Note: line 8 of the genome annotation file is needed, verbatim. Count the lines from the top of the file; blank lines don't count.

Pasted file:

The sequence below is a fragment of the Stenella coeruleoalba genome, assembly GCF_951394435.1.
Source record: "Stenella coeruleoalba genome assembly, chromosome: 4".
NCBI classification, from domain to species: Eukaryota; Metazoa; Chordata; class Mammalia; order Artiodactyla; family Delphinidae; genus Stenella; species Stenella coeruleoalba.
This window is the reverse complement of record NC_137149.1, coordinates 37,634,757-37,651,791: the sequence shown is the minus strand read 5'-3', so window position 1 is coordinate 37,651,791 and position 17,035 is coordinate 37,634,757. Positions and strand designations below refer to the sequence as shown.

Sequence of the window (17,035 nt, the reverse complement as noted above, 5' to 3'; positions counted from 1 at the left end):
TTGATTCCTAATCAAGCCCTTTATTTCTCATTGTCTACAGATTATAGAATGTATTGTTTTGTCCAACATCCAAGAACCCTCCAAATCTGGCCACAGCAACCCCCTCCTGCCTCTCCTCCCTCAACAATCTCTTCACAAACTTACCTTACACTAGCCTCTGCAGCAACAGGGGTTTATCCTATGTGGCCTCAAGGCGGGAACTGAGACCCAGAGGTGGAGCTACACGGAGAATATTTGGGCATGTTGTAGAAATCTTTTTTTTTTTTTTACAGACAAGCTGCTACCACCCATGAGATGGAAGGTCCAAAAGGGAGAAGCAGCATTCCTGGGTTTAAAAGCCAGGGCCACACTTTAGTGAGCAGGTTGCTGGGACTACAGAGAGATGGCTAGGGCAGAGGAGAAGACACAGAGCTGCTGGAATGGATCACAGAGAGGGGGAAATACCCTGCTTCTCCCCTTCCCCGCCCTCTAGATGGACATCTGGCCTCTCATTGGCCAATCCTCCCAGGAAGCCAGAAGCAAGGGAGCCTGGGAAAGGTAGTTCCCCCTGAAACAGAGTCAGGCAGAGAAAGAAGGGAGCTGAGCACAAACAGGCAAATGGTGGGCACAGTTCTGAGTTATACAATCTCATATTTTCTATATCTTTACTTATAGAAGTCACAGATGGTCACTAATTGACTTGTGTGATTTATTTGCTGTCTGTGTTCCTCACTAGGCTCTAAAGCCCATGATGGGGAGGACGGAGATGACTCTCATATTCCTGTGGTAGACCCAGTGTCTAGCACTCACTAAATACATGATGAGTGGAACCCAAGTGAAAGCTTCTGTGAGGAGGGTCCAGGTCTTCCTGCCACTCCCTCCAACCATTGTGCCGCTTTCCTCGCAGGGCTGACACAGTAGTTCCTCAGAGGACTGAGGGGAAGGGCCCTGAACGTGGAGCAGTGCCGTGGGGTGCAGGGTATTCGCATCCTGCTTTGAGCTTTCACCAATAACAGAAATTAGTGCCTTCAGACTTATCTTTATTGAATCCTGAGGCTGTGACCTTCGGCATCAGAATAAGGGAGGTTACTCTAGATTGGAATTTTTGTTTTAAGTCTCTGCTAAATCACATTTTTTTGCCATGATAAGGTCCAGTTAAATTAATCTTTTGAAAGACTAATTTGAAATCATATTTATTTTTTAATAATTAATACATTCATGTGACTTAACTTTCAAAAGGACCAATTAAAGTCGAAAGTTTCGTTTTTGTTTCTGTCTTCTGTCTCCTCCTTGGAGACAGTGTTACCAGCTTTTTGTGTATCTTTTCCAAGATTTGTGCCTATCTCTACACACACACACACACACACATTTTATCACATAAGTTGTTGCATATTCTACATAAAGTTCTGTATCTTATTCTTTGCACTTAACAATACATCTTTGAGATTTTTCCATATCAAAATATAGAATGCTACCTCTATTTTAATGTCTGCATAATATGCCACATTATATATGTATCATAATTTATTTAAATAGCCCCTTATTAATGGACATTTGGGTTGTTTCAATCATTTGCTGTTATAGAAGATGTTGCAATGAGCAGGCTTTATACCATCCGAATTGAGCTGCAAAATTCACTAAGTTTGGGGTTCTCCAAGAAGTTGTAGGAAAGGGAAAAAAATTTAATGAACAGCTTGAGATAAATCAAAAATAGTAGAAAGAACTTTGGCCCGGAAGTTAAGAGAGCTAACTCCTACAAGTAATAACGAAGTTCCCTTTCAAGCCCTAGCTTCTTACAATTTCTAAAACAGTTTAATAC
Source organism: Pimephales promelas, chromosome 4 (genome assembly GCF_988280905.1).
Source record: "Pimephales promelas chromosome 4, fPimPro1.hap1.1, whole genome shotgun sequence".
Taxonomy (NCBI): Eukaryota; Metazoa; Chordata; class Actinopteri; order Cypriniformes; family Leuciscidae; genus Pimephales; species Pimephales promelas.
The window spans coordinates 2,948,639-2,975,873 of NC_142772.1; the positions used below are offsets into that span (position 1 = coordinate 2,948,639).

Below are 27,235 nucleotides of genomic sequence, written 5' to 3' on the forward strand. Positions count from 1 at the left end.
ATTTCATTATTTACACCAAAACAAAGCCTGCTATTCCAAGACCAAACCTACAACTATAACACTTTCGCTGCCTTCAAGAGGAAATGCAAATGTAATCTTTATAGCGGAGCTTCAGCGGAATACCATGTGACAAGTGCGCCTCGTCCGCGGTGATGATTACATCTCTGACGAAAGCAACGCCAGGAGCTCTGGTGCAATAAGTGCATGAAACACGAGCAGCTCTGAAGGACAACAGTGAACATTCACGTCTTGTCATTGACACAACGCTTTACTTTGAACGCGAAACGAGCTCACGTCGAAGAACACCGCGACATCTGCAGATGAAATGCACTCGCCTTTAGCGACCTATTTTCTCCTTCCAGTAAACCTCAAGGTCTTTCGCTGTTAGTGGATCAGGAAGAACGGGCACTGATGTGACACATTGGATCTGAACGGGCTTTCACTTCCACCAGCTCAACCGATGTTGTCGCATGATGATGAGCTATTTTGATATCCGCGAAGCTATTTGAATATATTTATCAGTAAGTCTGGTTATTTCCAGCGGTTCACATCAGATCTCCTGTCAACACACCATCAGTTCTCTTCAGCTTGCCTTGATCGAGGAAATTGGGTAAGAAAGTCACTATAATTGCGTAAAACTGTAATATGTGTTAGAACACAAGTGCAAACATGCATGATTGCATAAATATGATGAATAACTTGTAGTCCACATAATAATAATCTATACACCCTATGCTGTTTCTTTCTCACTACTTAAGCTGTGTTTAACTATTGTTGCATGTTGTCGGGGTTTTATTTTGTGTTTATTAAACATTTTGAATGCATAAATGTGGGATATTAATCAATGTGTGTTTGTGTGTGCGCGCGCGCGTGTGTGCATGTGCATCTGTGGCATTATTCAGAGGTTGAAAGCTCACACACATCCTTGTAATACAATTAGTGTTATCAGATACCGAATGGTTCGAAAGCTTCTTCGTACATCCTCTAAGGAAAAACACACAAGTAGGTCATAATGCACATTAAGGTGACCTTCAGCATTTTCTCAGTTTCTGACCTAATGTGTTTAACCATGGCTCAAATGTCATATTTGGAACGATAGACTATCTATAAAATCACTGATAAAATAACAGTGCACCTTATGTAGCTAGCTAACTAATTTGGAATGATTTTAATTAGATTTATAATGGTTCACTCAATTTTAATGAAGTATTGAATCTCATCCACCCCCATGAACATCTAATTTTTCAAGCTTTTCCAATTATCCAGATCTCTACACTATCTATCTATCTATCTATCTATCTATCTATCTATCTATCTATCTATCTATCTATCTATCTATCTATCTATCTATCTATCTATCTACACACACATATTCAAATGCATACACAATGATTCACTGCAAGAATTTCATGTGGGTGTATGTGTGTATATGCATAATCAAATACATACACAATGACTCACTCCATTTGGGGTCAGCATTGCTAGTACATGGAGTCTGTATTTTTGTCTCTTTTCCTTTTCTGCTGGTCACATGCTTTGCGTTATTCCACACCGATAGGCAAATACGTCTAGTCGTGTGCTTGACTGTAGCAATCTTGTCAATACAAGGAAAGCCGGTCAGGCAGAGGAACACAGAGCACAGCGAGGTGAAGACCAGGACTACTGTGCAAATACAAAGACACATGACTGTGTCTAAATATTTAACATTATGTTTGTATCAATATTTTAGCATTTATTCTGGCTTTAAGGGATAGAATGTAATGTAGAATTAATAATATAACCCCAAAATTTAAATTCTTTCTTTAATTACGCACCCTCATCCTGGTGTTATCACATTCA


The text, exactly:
Source record: "Pimephales promelas chromosome 4, fPimPro1.hap1.1, whole genome shotgun sequence".